Twitter completed the trifecta of social media kingpins standing against police surveillance yesterday when it joined Facebook and Instagram in restricting data available to Geofeedia, a social media analytics company.
The subject of a new report from the ACLU of Northern California, the tech outfit claims to have provided its location-based, social media trawling services to over 500 police departments already, but exactly which ones is not yet clear.
We do know, however, that the Chicago-based business is available for use in its hometown.
The Cook County Sheriff’s office recently released documents to MuckRock revealing that acquisition of the software was approved at the end of 2014. The materials were requested as part of an ongoing project with Color of Change on protester surveillance.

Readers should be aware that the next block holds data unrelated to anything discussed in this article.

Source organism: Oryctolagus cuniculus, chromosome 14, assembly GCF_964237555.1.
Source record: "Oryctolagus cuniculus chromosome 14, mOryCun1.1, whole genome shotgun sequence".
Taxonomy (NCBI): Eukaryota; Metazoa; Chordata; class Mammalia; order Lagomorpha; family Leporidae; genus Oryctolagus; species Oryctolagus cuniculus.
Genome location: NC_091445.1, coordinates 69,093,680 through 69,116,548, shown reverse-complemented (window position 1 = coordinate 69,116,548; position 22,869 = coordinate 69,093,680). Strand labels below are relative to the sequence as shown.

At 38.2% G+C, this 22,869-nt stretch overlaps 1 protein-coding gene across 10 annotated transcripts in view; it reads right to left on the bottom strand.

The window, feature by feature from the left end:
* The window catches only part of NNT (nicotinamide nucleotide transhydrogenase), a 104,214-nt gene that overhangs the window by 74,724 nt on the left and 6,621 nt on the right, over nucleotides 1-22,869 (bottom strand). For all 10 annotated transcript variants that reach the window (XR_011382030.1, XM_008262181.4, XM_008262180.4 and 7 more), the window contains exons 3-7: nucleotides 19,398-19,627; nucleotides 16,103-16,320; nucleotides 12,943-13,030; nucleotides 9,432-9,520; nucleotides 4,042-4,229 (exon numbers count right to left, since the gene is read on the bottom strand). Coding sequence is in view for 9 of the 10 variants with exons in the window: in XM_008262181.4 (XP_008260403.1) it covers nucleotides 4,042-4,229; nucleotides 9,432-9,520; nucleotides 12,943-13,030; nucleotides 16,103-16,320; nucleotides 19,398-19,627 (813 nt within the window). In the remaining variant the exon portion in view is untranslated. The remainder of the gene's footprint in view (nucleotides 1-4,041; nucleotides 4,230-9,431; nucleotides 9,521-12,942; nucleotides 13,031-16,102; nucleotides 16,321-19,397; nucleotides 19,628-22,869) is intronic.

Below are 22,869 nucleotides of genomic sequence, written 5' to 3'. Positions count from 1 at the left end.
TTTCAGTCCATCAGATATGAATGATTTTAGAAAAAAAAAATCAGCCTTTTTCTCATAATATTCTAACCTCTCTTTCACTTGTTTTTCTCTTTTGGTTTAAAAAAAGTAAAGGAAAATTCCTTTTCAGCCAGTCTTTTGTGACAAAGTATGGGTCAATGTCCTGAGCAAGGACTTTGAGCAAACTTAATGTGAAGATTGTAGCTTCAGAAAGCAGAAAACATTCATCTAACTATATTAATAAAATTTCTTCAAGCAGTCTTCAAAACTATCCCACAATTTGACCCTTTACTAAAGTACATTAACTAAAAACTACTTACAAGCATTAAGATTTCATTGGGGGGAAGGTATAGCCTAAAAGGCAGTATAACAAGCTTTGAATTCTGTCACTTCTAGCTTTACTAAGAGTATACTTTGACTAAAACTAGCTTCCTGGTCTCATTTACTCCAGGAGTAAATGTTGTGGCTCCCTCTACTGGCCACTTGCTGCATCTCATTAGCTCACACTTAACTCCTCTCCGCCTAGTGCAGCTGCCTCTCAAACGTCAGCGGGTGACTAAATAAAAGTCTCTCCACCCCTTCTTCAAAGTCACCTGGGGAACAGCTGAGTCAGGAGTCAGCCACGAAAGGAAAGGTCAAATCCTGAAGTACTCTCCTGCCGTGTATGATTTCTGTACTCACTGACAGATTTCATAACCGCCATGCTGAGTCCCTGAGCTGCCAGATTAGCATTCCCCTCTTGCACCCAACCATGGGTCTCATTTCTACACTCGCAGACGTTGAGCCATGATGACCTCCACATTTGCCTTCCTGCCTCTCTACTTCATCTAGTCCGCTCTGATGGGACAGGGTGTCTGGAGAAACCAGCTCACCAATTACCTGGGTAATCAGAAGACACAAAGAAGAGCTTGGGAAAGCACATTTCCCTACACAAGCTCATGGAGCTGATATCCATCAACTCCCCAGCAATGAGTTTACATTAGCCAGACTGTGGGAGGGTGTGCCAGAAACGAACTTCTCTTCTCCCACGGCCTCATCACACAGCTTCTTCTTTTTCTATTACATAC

According to the release, the Department paid $12,000 for a 2015 subscription to the service and $13,500 for the current iteration.
Unfortunately, no policies for the use of the program were released in response to the request, despite specifically being mentioned. A follow up has been sent.
According to the release, the software was purchased using funds from the Department’s asset forfeiture program. The public recently got a closer look at asset forfeiture in the Windy City when the Chicago Reader, in collaboration with MuckRock and Lucy Parsons Lab, released a piece on the Chicago Police Department’s use of the controversial program, which has allowed police departments to seize materials they claim may have been involved or could help aid a crime; for the CPD, the program has netted over $47 million for agency use.
For more specifically on Geofeedia and social media surveillance check out Followed, our project with Little Sis.
Want to know if your local police department is using social media surveillance software? Enter your local agency into the Google Form below, and MuckRock will submit a request for free on your behalf.
Image by All-Nite Images via Wikimedia Commons and is licensed under CC BY 2.0